Intell agency zeroes in on apps, metrics and reform
NGA panel talks progress in top efforts in improvement
The National Geospatial-Intelligence Agency is pursuing measures to improve the way it collects and distributes information, as well as its overall operations. Work to establish metrics, use social media and bolster identity access and management is yielding success and helping build an open environment, according to NGA officials.
One of the primary goals is to achieve more open standards that catalyze the information environment, the officials said Oct. 17 at the GEOINT 2011 Symposium in San Antonio, Texas.
“We want that as open as possible so we can insert technology as fast as possible,” said Ann Carbonell, director, national system for geospatial-intelligence expeditionary architecture at NGA.
Carbonell said her office has focused on standards for open-source infrastructure and applications, efficiencies, identity management, app store capabilities and streamlining the testing and development of new capabilities.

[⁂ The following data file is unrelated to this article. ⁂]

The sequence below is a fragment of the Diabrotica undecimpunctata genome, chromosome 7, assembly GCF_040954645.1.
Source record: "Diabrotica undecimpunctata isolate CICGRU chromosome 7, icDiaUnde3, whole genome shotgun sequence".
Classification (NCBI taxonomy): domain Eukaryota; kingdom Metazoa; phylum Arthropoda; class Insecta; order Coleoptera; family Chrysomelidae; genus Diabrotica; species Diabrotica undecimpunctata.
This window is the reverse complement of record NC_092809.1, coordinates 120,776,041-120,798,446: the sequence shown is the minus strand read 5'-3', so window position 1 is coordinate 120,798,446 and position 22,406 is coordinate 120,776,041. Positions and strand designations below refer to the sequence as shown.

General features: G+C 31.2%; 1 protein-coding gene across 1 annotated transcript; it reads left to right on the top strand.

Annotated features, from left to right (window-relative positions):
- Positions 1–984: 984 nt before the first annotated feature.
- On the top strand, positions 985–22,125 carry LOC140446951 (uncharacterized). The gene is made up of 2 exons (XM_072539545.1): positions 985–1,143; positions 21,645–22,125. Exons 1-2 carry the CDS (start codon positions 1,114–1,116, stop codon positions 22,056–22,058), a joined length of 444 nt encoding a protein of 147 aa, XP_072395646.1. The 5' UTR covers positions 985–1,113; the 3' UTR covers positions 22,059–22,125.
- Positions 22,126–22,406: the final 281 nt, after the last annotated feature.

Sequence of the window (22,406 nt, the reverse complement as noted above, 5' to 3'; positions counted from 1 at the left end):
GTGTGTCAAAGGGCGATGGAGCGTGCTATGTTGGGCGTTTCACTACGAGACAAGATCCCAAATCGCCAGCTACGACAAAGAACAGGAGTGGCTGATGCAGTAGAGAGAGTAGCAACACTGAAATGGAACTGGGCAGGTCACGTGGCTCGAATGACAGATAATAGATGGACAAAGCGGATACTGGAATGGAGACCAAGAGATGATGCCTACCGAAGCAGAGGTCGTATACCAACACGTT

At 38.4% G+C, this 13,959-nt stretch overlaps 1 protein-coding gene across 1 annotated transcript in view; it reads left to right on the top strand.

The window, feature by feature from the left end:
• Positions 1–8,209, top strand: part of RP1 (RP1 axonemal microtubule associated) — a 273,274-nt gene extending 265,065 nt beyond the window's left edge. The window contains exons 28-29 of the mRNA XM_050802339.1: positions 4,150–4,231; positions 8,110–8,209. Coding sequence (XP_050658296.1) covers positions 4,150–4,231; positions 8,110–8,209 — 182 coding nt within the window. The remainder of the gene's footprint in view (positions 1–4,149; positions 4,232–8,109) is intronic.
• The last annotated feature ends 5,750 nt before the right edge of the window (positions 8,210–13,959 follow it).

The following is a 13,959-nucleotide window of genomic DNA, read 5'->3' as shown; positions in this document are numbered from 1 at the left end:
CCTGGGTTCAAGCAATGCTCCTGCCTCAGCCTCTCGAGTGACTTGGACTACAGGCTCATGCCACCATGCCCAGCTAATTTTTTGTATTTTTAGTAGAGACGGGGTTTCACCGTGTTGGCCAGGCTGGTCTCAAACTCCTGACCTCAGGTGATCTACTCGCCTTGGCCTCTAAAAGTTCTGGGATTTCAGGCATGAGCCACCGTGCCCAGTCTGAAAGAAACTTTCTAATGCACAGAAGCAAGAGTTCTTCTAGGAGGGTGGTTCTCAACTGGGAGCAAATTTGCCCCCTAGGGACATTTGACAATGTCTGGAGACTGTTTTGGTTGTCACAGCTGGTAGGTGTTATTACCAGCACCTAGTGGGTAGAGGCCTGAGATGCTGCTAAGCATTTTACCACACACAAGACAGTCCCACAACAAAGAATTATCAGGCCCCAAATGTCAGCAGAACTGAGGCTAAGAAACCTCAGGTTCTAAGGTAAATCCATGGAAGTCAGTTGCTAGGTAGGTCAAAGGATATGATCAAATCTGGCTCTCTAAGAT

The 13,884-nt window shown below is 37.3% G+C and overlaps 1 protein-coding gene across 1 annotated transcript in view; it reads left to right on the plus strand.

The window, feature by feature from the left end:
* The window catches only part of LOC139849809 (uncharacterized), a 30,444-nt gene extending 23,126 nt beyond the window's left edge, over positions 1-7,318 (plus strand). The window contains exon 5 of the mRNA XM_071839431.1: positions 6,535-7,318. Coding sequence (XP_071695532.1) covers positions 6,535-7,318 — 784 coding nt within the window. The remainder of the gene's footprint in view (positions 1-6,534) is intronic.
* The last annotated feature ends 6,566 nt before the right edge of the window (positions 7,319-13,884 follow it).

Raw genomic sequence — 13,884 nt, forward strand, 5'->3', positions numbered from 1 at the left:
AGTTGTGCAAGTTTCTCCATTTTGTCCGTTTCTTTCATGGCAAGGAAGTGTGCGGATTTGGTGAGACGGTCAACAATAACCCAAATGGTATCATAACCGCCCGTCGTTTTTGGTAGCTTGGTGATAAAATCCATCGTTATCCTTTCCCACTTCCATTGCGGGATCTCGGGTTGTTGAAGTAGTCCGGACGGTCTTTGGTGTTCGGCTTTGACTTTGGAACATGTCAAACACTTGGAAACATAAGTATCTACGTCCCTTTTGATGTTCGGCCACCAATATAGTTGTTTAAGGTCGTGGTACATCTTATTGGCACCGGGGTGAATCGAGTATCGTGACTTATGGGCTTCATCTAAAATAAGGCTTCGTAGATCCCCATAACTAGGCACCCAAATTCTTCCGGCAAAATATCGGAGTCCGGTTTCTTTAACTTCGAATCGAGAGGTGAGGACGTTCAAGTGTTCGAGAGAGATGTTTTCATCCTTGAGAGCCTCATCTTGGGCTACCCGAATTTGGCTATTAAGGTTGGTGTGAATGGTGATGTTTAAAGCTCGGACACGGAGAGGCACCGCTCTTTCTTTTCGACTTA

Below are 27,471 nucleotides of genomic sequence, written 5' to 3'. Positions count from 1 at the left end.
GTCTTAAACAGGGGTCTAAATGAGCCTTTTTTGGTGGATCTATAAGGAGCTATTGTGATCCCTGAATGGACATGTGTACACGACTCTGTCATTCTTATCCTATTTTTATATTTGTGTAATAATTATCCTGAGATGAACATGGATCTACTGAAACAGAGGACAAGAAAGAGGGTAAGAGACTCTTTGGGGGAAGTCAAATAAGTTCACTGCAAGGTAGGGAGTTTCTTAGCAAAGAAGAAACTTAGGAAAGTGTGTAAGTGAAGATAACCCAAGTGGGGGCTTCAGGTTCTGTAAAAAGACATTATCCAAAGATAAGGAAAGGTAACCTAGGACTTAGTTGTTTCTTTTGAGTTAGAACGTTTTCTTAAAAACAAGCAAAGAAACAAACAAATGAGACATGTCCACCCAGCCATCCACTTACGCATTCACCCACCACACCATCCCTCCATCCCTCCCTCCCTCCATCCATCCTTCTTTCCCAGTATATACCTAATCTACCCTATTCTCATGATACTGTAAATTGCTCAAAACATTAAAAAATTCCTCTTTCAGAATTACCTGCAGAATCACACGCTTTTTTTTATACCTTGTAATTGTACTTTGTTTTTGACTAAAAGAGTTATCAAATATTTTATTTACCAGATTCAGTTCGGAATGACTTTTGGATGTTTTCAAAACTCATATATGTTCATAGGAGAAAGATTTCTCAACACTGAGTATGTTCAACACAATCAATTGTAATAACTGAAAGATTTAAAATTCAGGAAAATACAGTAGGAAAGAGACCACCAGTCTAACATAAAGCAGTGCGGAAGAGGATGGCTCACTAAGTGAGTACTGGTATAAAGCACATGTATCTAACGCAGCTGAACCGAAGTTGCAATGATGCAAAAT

“We’re going to be able to make big strides in [the Defense Department] with these initiatives,” she said.
Robert Laurine, NGA west executive, said he’s considering options in apps and services – and in the analytics behind those.
“The analytics [examine] the operation of the business, understanding where content is being leveraged, how services and apps are being used across the intelligence community. We want to make sure we’re tailoring our overall investments based on what we see,” he said.
The metrics behind the new technologies and capabilities are essential and also a challenge, according to Mark Riccio, senior lead NGA disaster strategic initiative, chief FBI NGA support team.
“It’s not enough to be quantitative; you have to be qualitative,” he said.
NGA is also pursuing reform in its acquisition sphere, moving toward a more agile process.
The agency is focusing on the enterprise, end-to-end process while also enabling mission and strategic initiatives, said Tonya Crawford, NGA's director of acquisition contracts.
“The goal is to balance delivering customers what they need, when they need it [while] safeguarding our acquisition authority,” Crawford said.
Amber Corrin is a staff writer covering military networks for Defense Systems.